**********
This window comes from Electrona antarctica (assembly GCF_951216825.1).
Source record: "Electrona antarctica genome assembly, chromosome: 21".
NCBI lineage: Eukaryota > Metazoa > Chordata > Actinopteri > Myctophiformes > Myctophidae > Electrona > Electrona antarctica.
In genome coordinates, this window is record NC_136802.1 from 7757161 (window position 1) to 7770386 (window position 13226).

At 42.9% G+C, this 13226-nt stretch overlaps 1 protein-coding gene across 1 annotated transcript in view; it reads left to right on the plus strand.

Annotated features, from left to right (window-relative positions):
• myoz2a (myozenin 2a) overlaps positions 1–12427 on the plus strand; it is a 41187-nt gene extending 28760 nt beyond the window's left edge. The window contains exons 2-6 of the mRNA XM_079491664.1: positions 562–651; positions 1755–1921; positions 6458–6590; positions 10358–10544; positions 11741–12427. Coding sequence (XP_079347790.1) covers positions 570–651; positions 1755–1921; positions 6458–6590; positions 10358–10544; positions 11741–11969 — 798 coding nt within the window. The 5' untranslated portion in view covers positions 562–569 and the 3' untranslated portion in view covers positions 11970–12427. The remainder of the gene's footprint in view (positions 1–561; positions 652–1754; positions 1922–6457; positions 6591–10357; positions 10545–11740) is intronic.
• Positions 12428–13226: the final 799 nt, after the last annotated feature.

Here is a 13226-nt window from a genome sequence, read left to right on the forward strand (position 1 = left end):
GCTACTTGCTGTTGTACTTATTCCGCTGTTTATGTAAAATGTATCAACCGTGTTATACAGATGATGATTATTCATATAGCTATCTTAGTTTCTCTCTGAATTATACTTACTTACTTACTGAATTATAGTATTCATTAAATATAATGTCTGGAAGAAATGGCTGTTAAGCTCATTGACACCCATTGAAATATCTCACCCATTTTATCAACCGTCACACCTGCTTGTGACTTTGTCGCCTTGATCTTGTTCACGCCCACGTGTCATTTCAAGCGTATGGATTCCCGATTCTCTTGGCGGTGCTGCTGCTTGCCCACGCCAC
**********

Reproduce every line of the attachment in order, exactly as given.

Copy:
This window comes from Electrona antarctica (assembly GCF_951216825.1).
Source record: "Electrona antarctica genome assembly, chromosome: 21".
NCBI lineage: Eukaryota > Metazoa > Chordata > Actinopteri > Myctophiformes > Myctophidae > Electrona > Electrona antarctica.
In genome coordinates, this window is record NC_136802.1 from 7757161 (window position 1) to 7770386 (window position 13226).

At 42.9% G+C, this 13226-nt stretch overlaps 1 protein-coding gene across 1 annotated transcript in view; it reads left to right on the plus strand.

Annotated features, from left to right (window-relative positions):
• myoz2a (myozenin 2a) overlaps positions 1–12427 on the plus strand; it is a 41187-nt gene extending 28760 nt beyond the window's left edge. The window contains exons 2-6 of the mRNA XM_079491664.1: positions 562–651; positions 1755–1921; positions 6458–6590; positions 10358–10544; positions 11741–12427. Coding sequence (XP_079347790.1) covers positions 570–651; positions 1755–1921; positions 6458–6590; positions 10358–10544; positions 11741–11969 — 798 coding nt within the window. The 5' untranslated portion in view covers positions 562–569 and the 3' untranslated portion in view covers positions 11970–12427. The remainder of the gene's footprint in view (positions 1–561; positions 652–1754; positions 1922–6457; positions 6591–10357; positions 10545–11740) is intronic.
• Positions 12428–13226: the final 799 nt, after the last annotated feature.

Here is a 13226-nt window from a genome sequence, read left to right on the forward strand (position 1 = left end):
GCTACTTGCTGTTGTACTTATTCCGCTGTTTATGTAAAATGTATCAACCGTGTTATACAGATGATGATTATTCATATAGCTATCTTAGTTTCTCTCTGAATTATACTTACTTACTTACTGAATTATAGTATTCATTAAATATAATGTCTGGAAGAAATGGCTGTTAAGCTCATTGACACCCATTGAAATATCTCACCCATTTTATCAACCGTCACACCTGCTTGTGACTTTGTCGCCTTGATCTTGTTCACGCCCACGTGTCATTTCAAGCGTATGGATTCCCGATTCTCTTGGCGGTGCTGCTGCTTGCCCACGCCAC